What is Aggravated Indecent Assault ?
Aggravated Indecent assault is assault in circumstances of indecency which is aggravated because it is done in the company of another person or persons, the victim is under the authority of the alleged offender, or the victim has a serious physical disability or cognitive impairment. Aggravated Indecent Assault is characterised as a sex crime and has significant overlap with offences referred to as sexual assault.
An offence of Aggravated Indecent Assault is what is known as a “Table 1” offence under the relevant legislation, which means it is to be dealt with in the Local Court unless an election is it is to be dealt with on indictment by the Director of Public Prosecutions (DPP).
The nature and elements of the offence were considered in R v Li (1997) 4 Crim LN 46  which stated It is sufficient if the prosecution alleges and proves at least one particular circumstance of aggravation provided any circumstance of aggravation is proved beyond reasonable doubt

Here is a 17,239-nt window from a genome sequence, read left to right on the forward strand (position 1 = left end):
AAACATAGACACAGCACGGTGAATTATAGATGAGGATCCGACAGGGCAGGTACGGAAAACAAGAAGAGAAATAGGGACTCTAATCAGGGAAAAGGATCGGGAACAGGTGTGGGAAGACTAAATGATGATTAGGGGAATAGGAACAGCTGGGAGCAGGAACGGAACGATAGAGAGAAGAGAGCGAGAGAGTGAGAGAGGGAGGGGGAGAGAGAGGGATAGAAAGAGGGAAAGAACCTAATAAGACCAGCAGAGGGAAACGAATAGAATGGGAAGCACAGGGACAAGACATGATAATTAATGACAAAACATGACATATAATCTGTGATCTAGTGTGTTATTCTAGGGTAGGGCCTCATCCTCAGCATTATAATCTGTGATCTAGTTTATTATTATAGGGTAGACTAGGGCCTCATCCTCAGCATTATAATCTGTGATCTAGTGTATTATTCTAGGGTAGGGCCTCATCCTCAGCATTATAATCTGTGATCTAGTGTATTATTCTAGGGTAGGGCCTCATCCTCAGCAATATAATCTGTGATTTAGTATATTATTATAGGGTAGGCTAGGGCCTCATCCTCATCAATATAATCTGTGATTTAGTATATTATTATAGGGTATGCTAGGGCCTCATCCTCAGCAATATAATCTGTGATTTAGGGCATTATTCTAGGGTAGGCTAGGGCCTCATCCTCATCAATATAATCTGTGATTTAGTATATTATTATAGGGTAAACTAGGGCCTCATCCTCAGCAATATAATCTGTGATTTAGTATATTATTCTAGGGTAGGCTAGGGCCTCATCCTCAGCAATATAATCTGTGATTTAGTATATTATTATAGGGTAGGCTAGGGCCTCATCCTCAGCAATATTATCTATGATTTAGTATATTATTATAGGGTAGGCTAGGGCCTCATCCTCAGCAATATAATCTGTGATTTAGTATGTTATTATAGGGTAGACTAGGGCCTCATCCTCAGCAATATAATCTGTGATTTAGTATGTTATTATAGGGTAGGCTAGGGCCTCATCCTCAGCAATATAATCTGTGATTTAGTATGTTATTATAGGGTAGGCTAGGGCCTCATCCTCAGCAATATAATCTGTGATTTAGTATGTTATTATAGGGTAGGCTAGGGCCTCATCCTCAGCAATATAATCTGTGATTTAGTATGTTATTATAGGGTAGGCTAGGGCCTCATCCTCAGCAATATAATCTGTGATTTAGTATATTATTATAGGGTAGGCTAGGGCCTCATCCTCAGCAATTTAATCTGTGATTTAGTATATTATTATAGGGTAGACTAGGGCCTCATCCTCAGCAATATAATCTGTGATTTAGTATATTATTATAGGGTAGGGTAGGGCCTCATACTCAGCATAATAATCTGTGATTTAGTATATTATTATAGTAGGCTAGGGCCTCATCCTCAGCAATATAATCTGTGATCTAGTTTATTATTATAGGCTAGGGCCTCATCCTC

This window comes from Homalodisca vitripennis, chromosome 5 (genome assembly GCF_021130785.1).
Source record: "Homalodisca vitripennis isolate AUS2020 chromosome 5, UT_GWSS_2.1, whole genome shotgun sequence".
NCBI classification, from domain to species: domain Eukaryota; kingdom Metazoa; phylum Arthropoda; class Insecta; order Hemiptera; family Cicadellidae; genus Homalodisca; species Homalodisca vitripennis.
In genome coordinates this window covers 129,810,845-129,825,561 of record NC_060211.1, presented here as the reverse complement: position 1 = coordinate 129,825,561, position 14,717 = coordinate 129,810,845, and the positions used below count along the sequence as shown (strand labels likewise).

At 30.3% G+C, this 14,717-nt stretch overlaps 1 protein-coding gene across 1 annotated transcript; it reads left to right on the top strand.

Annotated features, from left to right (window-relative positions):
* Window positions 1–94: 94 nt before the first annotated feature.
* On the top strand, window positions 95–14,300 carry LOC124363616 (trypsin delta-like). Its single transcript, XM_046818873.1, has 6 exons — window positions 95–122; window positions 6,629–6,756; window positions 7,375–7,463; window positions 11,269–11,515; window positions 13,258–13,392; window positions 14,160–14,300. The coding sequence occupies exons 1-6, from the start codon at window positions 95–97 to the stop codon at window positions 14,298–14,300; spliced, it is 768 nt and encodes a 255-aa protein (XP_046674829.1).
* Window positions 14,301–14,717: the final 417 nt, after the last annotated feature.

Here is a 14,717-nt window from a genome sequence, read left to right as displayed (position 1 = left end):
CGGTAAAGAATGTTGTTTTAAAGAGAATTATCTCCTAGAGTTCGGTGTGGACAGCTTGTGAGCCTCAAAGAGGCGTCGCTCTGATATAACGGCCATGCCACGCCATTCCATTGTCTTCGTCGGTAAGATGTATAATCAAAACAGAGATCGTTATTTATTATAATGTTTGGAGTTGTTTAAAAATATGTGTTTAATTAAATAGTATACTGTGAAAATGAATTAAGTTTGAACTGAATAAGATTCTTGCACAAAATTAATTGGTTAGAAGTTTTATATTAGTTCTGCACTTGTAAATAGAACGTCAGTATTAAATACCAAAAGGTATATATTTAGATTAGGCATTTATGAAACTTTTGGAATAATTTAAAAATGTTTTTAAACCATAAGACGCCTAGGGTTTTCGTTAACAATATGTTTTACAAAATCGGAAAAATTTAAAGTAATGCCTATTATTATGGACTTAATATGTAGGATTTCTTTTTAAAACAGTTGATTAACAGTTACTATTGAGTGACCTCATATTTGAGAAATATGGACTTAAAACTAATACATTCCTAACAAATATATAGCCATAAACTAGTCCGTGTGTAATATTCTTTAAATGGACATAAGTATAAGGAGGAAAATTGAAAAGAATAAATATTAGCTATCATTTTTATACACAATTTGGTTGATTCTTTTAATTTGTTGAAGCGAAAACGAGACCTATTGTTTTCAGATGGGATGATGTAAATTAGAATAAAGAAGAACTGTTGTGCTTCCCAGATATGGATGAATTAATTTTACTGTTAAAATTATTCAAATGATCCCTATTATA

The Law in relation to Aggravated Indecent Assault is found in section 61L of the Crimes Act 1900 (NSW). Which states: –
“Any person who assaults another person and, at the time of, or immediately before or after, the assault, commits an act of indecency in circumstances of aggravation, Is liable to imprisonment for up to 10 years”.
What is an assault?
An assault is any act which intentionally or recklessly causes another person to fear immediate and unlawful violence. It is not necessary that the complainant be physically touched.
What is an “act of indecency”?
An indecent act is one which right minded persons would consider to be contrary to community standards of decency. The assault and the act of indecency do not need to be separate acts.
What are “circumstances of aggravation”?
Circumstances of aggravation are circumstances in which:
The alleged offender is in the company of another person or persons
The alleged victim is under the authority of the alleged offender
The alleged victim has a serious physical disability